by Joseph Long

Ever been frustrated with colorbars on your matplotlib plots that just totally mess with the layout of your figure? I plot a lot of image data, much of it in side-by-side comparisons, and the combination of matplotlib’s default colorbar behavior and subplots was really getting up my nose. Here’s how I finally got things looking right.

First the usual incantations for using matplotlib in the Jupyter Notebook:

%matplotlib inline
%config InlineBackend.figure_format='retina'
import numpy as np
from matplotlib import pyplot as plt
import matplotlib

When preparing plots for a paper, I collected some customizations to the matplotlib defaults to improve their appearance. Some (text.usetex, font size suggestions), I borrowed from this blog post by Nipun Batra. The use of savefig.dpi to make plots render larger in the inline backend while still using inches and points for sizes was figured out by Erik Tollerud.

# inspired by http://nipunbatra.github.io/2014/08/latexify/
params = {
    'text.latex.preamble': ['\\usepackage{gensymb}'],
    'image.origin': 'lower',
    'image.interpolation': 'nearest',
    'image.cmap': 'gray',
    'axes.grid': False,
    'savefig.dpi': 150,  # to adjust notebook inline plot size
    'axes.labelsize': 8, # fontsize for x and y labels (was 10)
    'axes.titlesize': 8,
    'font.size': 8, # was 10
    'legend.fontsize': 6, # was 10
    'xtick.labelsize': 8,
    'ytick.labelsize': 8,
    'text.usetex': True,
    'figure.figsize': [3.39, 2.10],
    'font.family': 'serif',
}
matplotlib.rcParams.update(params)

Since wonky colorbar sizes are most apparent with image plots (which force equal aspect ratio by default), let’s make an image of a square.

data = np.ones((64, 64))
data[16:49,16:49] = 0.0

If you have a single Axes in your figure (i.e. no additional subplots), the colorbar auto-location logic works all right.

fig, ax = plt.subplots()
img1 = ax.imshow(data)
fig.colorbar(img1, ax=ax)
<matplotlib.colorbar.Colorbar at 0x10563e1d0>

png

It’s when you have subplots that things get weird. Let’s plot this in a two-panel subplot.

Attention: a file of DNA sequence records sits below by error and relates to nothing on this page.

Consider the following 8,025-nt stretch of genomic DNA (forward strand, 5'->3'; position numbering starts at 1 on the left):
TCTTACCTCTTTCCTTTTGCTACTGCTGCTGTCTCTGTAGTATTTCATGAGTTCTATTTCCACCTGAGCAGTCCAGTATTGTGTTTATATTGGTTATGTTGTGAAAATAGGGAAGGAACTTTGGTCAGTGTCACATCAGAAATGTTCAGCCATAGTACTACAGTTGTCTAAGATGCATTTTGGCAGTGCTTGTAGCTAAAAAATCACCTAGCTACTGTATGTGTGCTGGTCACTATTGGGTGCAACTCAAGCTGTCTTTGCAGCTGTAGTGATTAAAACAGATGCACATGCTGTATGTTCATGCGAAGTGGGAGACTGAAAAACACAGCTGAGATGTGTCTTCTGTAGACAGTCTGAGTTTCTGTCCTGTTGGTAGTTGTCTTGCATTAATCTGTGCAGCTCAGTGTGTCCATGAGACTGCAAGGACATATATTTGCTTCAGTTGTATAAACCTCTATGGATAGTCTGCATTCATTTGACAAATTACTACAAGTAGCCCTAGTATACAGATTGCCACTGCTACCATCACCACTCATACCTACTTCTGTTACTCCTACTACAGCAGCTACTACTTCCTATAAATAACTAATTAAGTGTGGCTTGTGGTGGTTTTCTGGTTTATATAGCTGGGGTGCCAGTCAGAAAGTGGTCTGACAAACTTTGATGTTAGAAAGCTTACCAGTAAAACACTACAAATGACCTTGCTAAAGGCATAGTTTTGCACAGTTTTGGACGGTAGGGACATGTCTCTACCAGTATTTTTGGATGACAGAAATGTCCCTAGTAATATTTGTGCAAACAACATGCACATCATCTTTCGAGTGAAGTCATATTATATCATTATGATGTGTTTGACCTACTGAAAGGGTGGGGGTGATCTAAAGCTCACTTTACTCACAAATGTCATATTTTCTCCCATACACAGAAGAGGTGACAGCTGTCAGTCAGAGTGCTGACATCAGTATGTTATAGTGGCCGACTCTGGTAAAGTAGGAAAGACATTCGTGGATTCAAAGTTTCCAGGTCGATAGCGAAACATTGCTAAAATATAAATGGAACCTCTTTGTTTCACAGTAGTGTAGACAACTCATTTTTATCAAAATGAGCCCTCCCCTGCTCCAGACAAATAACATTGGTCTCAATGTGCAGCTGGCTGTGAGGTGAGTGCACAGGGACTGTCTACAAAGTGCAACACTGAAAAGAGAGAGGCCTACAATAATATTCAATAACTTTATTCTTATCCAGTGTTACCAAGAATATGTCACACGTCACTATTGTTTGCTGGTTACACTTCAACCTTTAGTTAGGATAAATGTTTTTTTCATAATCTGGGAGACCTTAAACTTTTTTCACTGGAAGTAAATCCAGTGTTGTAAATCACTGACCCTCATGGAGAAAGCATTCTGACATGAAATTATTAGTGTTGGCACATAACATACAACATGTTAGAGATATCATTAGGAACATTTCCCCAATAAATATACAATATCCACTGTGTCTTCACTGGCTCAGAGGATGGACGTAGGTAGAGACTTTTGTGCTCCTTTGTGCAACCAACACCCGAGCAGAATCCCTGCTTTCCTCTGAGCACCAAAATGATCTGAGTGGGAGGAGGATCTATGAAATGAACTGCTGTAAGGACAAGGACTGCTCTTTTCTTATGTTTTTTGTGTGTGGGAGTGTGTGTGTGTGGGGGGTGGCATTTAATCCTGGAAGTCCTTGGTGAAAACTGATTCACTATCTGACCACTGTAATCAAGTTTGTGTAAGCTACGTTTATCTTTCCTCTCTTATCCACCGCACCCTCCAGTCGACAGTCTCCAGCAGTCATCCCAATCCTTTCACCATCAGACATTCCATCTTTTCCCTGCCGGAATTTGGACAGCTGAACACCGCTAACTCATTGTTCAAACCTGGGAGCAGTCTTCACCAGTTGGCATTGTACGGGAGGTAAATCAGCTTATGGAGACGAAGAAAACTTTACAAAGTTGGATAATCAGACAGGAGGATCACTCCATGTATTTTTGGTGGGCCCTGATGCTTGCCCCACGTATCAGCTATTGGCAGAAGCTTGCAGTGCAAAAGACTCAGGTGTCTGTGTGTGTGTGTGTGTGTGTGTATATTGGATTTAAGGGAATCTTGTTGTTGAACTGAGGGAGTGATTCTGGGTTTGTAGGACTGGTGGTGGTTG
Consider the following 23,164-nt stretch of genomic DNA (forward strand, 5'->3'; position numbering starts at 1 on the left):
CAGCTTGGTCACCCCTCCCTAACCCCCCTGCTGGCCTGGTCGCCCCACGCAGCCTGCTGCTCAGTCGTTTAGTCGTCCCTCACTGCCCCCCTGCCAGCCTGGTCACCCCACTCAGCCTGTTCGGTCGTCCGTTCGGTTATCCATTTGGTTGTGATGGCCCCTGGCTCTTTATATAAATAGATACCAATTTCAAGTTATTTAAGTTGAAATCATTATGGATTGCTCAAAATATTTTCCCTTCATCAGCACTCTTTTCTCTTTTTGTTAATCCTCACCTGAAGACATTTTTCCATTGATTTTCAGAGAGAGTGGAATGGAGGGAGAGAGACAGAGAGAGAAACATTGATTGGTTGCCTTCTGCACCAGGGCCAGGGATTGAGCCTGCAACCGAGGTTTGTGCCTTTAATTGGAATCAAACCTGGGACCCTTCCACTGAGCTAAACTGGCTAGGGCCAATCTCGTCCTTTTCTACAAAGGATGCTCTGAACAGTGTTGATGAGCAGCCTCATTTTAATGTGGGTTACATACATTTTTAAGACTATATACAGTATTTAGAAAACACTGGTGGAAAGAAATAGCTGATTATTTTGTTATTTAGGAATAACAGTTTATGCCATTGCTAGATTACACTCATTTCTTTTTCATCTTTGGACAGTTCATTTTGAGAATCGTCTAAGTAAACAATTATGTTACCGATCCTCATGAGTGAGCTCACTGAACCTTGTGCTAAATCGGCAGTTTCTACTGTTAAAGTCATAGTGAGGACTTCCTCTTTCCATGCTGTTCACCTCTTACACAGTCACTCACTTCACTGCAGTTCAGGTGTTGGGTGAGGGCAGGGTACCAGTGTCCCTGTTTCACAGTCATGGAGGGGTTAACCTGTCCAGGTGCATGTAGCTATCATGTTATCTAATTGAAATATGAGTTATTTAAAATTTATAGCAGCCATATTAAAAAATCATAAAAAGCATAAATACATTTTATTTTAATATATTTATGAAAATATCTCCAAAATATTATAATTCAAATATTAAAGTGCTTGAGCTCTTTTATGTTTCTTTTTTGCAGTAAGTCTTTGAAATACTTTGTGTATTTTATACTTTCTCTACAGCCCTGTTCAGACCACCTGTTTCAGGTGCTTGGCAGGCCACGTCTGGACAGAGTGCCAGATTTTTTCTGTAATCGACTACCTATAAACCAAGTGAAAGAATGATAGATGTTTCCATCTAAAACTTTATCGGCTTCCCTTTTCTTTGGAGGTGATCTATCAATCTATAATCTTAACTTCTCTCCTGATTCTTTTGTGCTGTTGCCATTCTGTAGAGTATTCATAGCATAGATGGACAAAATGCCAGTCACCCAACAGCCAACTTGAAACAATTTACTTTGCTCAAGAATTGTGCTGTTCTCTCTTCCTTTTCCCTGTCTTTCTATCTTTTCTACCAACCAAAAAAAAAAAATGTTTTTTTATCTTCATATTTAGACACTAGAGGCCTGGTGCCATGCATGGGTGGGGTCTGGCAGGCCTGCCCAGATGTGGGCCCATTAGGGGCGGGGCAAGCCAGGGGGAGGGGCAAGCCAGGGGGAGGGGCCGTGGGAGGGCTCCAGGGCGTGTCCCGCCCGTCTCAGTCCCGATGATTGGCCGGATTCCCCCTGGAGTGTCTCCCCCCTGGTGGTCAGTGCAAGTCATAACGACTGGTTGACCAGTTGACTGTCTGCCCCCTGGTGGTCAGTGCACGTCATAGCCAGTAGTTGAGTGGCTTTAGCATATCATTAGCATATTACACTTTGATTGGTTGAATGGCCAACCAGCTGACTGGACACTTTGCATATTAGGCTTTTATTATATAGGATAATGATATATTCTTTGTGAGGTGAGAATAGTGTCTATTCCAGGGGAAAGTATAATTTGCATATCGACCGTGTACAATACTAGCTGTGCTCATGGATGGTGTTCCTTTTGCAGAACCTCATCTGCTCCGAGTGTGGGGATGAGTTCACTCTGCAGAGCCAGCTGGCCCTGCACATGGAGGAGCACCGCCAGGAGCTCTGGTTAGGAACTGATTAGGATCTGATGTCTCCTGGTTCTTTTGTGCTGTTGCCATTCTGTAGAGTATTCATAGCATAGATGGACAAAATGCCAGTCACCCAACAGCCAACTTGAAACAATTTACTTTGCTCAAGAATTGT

fig, (ax1, ax2) = plt.subplots(ncols=2)

img1 = ax1.imshow(data)
img2 = ax2.imshow(-data)

plt.tight_layout(h_pad=1)

png

And now with colorbars…

fig, (ax1, ax2) = plt.subplots(ncols=2)

img1 = ax1.imshow(data)
fig.colorbar(img1, ax=ax1)

img2 = ax2.imshow(-data)
fig.colorbar(img2, ax=ax2)

plt.tight_layout(h_pad=1)

png

Anyone who’s used image plots with colorbars in matplotlib has probably seen something like the above figure. We’d like for the colorbar to be the same height as the image, but the image is constrained to have equal width and height. One solution is Axes.set_aspect with the argument 'auto':

fig, (ax1, ax2) = plt.subplots(ncols=2)

img1 = ax1.imshow(data)
fig.colorbar(img1, ax=ax1)
ax1.set_aspect('auto')

img2 = ax2.imshow(-data)
fig.colorbar(img2, ax=ax2)
ax2.set_aspect('auto')

plt.tight_layout(h_pad=1)

png

But now our square isn’t square!

The real solution is buried in the matplotlib documentation for the axes_grid1 matplotlib toolkit that includes helpers for displaying grids of images. There’s a lot you can do with it, but we’re interested in the example of a “colorbar whose height (or width) [is] in sync with the master axes”.

You use the make_axes_locatable helper to get an axes divider for the axes you’re plotting your image in, and then you use the append_axes method to create your colorbar axes.

Here’s the trick applied to the above example:

from mpl_toolkits.axes_grid1 import make_axes_locatable

fig, (ax1, ax2) = plt.subplots(ncols=2)

img1 = ax1.imshow(data)
divider = make_axes_locatable(ax1)
cax1 = divider.append_axes("right", size="5%", pad=0.05)
fig.colorbar(img1, cax=cax1)

img2 = ax2.imshow(-data)
divider = make_axes_locatable(ax2)
cax2 = divider.append_axes("right", size="5%", pad=0.05)
fig.colorbar(img2, cax=cax2)

plt.tight_layout(h_pad=1)

png

It’s a bit tedious to do all that every time you want to add a colorbar to an image subplot, so you can wrap it up in a function:

def colorbar(mappable):
    ax = mappable.axes
    fig = ax.figure
    divider = make_axes_locatable(ax)
    cax = divider.append_axes("right", size="5%", pad=0.05)
    return fig.colorbar(mappable, cax=cax)

Now you just call colorbar(thing) when you want to make a colorbar. The code for the previous figure is reduced to this:

fig, (ax1, ax2) = plt.subplots(ncols=2)

img1 = ax1.imshow(data)
colorbar(img1)

img2 = ax2.imshow(-data)
colorbar(img2)

plt.tight_layout(h_pad=1)

png

This isn’t limited to only images, or only subplots, either. You can use it anywhere you’d call fig.colorbar() or plt.colorbar(). Here’s an example with a scatter plot:

x = np.linspace(0, 10, num=100)
y = x ** 2 + 10 * np.random.randn(100)
scatters = plt.scatter(x, y, c=y, cmap='magma')
colorbar(scatters)
<matplotlib.colorbar.Colorbar at 0x106442940>

png

The observant reader will notice that the colorbar is a little stockier than the standard one. This is because it’s defined as a percentage of the width of the plot axes. For comparison, here’s the standard plt.colorbar():

scatters = plt.scatter(x, y, c=y, cmap='magma')
plt.colorbar()
<matplotlib.colorbar.Colorbar at 0x105c8ceb8>

png

Hopefully this helps someone else who’s getting vexed by their colorbars.

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Background image of the Carina nebula by NASA, ESA, N. Smith (University of California, Berkeley), and The Hubble Heritage Team (STScI/AURA)